Software can tick along in the background, but misuse and ignoring license agreements can be a significant cost to business. Here’s why.
Software is vital to most businesses, and well-chosen and managed, it can lead to leaps in productivity and growth. For this reason it can be a key financial investment for a lot of customers. The combined software spend for an enterprise grade organisation such as a bank is literally in the hundreds of millions of dollars across all major software vendors such as Microsoft, Oracle, SAP, IBM, Adobe, Symantec, Dell, Vmware and others
However, few companies have software asset management (SAM) as a priority in their internal audit plans. This oversight can be a costly error and can put pressure on all levels of the business.
What’s the problem?
Software licencing and upgrades can be a minefield, particularly for businesses with multiple systems, staff and locations. Add to this the software purchasing and renewal system is set up so that company needs are not necessarily first priority for vendors.
If you have a $10million asset, such as a building or machinery, you would have all the controls in place to make sure it runs smoothly, that key elements are renewed, and the right people are looking after it. However, perhaps as software isn’t tangible, often businesses fail to put the necessary controls in place.
Software companies know this flaw. Most software licensing agreements these days will have audit clauses which gives the vendor a contractual right to audit the usage of their software and recover any lost revenue resulting from non-compliance.
What do you need to be aware of?
Software is an asset that requires maintenance and controls, and the best way to do that is to make it a part of your business audit plan. It may require a rethink of responsibilities within an organisation, better understanding of software contracts and being aware of the competing agendas of suppliers.
It’s important to check if staff are downloading software that should be paid for or using software without a license. “Shadow IT” is a term used to describe the use of software systems within an organisation without the approval or even the knowledge of corporate IT.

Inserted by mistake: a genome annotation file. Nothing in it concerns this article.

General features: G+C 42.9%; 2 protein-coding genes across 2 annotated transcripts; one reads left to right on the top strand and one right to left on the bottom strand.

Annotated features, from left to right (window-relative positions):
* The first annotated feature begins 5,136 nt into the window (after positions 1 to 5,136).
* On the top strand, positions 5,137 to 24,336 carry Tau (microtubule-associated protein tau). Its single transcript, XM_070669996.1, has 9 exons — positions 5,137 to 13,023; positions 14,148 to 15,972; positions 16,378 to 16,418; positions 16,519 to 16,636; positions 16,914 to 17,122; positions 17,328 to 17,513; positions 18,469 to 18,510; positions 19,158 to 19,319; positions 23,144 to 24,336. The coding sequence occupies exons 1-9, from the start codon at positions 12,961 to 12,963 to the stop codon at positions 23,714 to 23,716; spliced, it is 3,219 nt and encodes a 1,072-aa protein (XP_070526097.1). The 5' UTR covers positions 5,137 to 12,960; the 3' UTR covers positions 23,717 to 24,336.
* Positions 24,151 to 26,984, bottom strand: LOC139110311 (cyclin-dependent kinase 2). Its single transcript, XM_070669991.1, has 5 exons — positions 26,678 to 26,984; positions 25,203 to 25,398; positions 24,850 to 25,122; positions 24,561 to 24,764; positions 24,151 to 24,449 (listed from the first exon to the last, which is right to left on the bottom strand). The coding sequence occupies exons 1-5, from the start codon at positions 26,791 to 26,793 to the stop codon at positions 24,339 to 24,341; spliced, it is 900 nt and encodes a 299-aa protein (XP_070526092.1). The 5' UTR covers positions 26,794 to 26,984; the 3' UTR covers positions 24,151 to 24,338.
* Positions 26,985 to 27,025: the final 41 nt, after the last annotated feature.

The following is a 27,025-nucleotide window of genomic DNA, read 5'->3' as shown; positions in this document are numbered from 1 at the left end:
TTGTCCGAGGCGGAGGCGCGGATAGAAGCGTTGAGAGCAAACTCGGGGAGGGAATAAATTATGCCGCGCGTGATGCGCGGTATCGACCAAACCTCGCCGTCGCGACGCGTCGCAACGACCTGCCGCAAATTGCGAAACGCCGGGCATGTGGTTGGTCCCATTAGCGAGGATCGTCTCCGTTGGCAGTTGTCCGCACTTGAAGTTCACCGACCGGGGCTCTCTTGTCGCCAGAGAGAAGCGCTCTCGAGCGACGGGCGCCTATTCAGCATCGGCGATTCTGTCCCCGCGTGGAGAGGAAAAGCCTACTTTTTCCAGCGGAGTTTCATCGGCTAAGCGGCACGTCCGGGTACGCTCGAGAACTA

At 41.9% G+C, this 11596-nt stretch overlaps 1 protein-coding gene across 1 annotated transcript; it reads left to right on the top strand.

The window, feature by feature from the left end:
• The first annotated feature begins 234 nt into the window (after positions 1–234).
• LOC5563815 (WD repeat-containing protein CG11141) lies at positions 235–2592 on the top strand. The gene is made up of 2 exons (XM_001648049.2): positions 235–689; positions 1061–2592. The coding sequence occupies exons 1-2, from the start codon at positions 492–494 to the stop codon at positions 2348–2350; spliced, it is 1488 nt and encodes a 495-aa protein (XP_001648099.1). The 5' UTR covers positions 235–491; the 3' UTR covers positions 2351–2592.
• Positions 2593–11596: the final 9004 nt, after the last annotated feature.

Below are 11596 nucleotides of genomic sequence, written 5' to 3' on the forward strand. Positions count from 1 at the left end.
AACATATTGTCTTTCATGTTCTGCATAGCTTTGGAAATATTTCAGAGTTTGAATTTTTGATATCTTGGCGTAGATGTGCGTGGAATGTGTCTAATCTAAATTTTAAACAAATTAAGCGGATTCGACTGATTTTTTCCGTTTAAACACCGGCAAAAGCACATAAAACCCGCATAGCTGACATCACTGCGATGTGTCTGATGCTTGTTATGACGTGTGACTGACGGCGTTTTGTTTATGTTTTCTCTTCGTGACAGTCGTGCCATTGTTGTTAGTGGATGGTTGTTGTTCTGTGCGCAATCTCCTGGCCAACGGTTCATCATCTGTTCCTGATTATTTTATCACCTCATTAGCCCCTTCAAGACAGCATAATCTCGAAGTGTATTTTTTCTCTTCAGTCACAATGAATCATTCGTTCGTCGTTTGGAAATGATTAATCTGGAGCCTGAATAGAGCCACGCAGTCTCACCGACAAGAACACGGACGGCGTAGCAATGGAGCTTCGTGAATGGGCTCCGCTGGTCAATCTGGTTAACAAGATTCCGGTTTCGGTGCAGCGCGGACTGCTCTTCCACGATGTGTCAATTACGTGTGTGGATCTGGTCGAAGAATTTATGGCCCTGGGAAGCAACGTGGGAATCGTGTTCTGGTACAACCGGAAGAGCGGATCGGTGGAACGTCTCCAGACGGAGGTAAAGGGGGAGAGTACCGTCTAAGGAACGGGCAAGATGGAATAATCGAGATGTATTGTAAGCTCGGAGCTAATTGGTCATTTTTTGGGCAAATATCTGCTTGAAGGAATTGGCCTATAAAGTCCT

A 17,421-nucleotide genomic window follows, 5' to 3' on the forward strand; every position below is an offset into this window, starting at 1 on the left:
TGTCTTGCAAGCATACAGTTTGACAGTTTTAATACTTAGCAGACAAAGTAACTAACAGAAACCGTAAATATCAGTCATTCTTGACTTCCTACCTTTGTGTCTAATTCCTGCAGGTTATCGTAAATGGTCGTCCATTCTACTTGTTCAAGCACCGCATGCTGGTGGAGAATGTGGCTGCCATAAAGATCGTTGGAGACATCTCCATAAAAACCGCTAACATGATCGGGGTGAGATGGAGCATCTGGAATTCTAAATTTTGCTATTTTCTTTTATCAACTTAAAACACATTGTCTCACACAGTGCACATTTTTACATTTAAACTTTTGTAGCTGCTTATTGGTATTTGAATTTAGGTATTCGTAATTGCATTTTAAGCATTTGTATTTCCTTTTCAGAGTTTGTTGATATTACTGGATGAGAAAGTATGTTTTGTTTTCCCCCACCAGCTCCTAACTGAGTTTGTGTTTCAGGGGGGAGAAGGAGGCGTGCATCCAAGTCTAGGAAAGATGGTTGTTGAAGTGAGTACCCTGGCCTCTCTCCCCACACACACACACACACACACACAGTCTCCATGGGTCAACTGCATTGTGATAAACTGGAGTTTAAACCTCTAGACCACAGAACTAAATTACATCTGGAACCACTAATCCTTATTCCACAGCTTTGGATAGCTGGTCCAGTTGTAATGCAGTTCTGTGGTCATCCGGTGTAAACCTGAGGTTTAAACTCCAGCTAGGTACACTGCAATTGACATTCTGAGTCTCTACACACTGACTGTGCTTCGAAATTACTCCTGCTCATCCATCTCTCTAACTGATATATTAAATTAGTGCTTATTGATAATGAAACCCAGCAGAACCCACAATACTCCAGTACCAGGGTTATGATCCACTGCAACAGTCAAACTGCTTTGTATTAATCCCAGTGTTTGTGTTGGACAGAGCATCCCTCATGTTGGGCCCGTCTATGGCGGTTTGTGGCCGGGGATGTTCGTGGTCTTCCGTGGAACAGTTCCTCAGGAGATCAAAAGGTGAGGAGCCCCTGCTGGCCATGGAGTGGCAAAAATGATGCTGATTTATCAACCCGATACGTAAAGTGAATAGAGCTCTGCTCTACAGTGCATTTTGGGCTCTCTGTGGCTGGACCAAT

It’s also vital to be aware that license agreements are asymmetrical. The underlying intent of a licence agreement is to generate revenue for the software vendor, over the practical needs of an organisation. If your organisation doesn’t understand the nuances of license agreements, you are still legally liable for any over deployments that are caused inadvertently. Software vendors do not consider lack of internal controls or capability as an acceptable excuse for non-compliance.
What can be done?
An internal audit of software should look at process risks, software license baselines, roles and responsibilities and how software is deployed against the licenses owned. A software licensing risk assessment is key, and it’s also important to review if there is non-essential software that can be removed. Processes are also necessary for identifying Shadow IT and controls for managing it. Are there more suitable software types and licences for your needs? Can you put in place suitable licence management to avoid future risk?
Remember, software is at the core of your business, but just because it ticks along behind the scenes doesn’t mean it should be uncontrolled.